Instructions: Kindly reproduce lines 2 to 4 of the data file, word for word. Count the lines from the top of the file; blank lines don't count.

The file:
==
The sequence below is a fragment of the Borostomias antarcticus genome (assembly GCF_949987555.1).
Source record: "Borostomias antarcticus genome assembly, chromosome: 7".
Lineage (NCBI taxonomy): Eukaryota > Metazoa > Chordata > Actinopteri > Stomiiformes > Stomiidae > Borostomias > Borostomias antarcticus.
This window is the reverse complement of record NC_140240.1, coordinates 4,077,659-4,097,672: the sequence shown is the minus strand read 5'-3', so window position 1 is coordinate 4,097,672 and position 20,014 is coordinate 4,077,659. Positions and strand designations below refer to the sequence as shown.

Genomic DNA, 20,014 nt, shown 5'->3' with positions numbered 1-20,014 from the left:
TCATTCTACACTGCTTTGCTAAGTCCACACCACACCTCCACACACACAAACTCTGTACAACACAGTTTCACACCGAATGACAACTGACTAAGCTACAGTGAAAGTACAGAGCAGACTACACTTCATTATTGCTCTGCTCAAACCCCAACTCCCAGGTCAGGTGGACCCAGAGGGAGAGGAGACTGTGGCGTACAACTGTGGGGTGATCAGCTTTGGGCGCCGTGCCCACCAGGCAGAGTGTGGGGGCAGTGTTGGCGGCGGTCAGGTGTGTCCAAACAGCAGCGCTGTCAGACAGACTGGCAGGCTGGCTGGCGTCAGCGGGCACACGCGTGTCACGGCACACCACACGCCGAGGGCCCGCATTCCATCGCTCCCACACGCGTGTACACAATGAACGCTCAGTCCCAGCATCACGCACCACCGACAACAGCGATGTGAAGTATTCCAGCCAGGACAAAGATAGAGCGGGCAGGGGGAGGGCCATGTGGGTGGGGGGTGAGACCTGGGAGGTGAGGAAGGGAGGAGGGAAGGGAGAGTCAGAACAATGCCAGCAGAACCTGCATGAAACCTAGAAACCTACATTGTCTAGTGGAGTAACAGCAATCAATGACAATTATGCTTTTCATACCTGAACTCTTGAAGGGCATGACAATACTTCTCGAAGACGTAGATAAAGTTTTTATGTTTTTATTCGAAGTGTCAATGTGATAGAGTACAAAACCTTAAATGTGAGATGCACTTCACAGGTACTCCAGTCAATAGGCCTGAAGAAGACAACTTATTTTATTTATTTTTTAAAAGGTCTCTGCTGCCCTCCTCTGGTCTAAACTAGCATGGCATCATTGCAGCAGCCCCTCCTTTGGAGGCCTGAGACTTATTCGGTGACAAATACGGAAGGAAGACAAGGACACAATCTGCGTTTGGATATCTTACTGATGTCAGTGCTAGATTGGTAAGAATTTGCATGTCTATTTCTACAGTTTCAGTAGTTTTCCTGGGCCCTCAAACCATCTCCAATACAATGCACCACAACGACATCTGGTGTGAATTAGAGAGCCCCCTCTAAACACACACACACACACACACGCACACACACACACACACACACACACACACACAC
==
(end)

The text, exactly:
Source record: "Borostomias antarcticus genome assembly, chromosome: 7".
Lineage (NCBI taxonomy): Eukaryota > Metazoa > Chordata > Actinopteri > Stomiiformes > Stomiidae > Borostomias > Borostomias antarcticus.
This window is the reverse complement of record NC_140240.1, coordinates 4,077,659-4,097,672: the sequence shown is the minus strand read 5'-3', so window position 1 is coordinate 4,097,672 and position 20,014 is coordinate 4,077,659. Positions and strand designations below refer to the sequence as shown.